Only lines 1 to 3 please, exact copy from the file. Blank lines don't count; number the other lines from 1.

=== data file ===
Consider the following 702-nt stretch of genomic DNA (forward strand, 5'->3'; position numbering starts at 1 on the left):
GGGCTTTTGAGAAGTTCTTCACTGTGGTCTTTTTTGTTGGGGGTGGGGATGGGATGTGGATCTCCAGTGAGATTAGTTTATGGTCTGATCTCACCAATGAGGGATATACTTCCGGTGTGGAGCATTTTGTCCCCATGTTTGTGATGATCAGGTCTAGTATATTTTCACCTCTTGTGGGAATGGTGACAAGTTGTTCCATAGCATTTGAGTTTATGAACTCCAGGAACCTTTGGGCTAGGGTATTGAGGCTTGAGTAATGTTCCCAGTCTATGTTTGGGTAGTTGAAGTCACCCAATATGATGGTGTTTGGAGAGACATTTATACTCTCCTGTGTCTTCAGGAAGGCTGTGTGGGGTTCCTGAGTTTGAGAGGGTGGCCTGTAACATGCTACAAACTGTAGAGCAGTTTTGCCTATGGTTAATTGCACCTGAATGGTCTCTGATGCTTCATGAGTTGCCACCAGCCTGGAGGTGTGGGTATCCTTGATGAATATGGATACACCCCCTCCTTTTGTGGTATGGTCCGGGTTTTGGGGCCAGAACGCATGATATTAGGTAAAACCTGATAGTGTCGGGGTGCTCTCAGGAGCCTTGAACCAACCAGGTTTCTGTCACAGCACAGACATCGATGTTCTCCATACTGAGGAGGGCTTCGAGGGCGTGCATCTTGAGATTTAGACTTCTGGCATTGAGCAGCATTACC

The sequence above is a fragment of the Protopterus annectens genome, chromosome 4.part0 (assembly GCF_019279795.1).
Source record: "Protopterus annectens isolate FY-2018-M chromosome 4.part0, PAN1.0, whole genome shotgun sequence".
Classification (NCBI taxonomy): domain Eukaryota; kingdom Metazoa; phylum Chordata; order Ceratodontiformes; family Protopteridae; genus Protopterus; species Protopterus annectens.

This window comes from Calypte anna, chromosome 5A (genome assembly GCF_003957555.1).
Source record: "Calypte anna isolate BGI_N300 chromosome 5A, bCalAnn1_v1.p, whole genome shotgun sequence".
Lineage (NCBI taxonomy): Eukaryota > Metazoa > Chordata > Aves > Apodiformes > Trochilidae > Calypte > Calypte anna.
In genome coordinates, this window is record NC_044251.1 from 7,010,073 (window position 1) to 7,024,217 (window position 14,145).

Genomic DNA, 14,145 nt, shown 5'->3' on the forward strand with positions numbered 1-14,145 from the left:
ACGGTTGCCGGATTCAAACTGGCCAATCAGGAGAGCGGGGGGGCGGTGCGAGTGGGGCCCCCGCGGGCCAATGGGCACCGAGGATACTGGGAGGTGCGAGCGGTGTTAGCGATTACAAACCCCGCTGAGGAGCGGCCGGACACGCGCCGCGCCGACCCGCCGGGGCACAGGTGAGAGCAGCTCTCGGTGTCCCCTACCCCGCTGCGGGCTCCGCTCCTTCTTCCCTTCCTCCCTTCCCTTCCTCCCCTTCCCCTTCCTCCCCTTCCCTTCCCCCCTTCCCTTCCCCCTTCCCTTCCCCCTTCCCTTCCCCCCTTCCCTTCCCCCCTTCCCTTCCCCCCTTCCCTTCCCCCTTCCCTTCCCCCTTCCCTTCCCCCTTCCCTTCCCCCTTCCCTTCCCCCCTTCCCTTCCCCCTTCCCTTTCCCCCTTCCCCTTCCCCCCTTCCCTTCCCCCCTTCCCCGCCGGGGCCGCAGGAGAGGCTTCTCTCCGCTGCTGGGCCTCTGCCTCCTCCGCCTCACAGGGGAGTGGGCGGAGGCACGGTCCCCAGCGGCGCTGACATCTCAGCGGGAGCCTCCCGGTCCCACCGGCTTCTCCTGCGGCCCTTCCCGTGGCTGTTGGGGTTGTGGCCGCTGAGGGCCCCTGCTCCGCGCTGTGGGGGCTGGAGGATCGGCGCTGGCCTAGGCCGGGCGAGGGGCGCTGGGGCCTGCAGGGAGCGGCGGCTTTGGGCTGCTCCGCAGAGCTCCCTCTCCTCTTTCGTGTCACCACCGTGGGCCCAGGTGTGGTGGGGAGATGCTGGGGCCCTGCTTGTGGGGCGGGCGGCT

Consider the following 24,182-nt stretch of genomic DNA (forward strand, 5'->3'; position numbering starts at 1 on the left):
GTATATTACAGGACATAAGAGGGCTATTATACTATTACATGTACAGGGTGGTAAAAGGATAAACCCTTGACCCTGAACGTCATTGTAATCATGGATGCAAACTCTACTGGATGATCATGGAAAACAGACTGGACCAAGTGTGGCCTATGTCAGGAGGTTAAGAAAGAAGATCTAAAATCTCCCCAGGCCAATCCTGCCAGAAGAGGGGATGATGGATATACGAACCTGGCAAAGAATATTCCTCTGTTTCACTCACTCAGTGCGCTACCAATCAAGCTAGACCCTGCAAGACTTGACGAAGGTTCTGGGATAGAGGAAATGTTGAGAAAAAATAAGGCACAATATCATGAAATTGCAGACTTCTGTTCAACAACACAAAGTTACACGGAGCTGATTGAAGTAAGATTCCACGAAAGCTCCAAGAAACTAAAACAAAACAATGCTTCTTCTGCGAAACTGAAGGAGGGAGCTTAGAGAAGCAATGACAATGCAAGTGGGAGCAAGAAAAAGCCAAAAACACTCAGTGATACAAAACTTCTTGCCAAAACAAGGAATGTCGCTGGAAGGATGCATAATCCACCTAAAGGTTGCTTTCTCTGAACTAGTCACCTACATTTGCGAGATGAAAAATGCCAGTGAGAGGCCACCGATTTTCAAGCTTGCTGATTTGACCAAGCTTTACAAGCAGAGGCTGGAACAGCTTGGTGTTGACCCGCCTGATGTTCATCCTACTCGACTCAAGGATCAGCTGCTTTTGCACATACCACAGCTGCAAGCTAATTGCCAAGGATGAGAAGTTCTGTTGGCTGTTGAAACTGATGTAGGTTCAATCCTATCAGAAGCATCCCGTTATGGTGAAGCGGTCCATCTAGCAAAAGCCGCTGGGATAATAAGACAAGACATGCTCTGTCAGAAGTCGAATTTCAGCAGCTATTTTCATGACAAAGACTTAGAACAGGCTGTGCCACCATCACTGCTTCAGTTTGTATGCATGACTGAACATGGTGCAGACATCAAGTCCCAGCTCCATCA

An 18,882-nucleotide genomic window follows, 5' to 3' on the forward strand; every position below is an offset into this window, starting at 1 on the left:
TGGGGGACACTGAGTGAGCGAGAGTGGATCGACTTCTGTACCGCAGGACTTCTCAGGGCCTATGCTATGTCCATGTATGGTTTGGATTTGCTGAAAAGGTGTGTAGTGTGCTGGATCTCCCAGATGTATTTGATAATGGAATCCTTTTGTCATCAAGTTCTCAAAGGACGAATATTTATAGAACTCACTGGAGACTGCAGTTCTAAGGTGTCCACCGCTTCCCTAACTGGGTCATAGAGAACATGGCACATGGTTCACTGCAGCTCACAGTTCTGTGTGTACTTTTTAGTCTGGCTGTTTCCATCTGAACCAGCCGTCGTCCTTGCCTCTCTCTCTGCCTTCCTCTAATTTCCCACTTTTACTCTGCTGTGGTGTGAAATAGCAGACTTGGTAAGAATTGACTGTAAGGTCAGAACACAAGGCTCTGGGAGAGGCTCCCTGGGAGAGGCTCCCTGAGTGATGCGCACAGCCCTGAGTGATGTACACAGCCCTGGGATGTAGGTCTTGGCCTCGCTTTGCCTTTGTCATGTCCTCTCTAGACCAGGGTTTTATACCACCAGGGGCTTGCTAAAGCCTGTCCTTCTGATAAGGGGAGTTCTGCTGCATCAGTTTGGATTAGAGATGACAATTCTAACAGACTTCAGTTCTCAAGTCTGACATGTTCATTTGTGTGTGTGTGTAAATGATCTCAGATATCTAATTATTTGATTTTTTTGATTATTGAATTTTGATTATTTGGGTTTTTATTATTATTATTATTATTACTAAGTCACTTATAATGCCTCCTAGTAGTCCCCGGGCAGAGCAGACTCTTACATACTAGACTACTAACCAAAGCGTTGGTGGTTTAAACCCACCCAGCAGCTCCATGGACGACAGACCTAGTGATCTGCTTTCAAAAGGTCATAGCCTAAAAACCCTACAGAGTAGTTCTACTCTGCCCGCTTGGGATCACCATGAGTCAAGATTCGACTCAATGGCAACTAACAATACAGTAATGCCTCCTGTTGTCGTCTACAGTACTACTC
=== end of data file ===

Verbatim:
Consider the following 702-nt stretch of genomic DNA (forward strand, 5'->3'; position numbering starts at 1 on the left):
GGGCTTTTGAGAAGTTCTTCACTGTGGTCTTTTTTGTTGGGGGTGGGGATGGGATGTGGATCTCCAGTGAGATTAGTTTATGGTCTGATCTCACCAATGAGGGATATACTTCCGGTGTGGAGCATTTTGTCCCCATGTTTGTGATGATCAGGTCTAGTATATTTTCACCTCTTGTGGGAATGGTGACAAGTTGTTCCATAGCATTTGAGTTTATGAACTCCAGGAACCTTTGGGCTAGGGTATTGAGGCTTGAGTAATGTTCCCAGTCTATGTTTGGGTAGTTGAAGTCACCCAATATGATGGTGTTTGGAGAGACATTTATACTCTCCTGTGTCTTCAGGAAGGCTGTGTGGGGTTCCTGAGTTTGAGAGGGTGGCCTGTAACATGCTACAAACTGTAGAGCAGTTTTGCCTATGGTTAATTGCACCTGAATGGTCTCTGATGCTTCATGAGTTGCCACCAGCCTGGAGGTGTGGGTATCCTTGATGAATATGGATACACCCCCTCCTTTTGTGGTATGGTCCGGGTTTTGGGGCCAGAACGCATGATATTAGGTAAAACCTGATAGTGTCGGGGTGCTCTCAGGAGCCTTGAACCAACCAGGTTTCTGTCACAGCACAGACATCGATGTTCTCCATACTGAGGAGGGCTTCGAGGGCGTGCATCTTGAGATTTAGACTTCTGGCATTGAGCAGCATTACC

The sequence above is a fragment of the Protopterus annectens genome, chromosome 4.part0 (assembly GCF_019279795.1).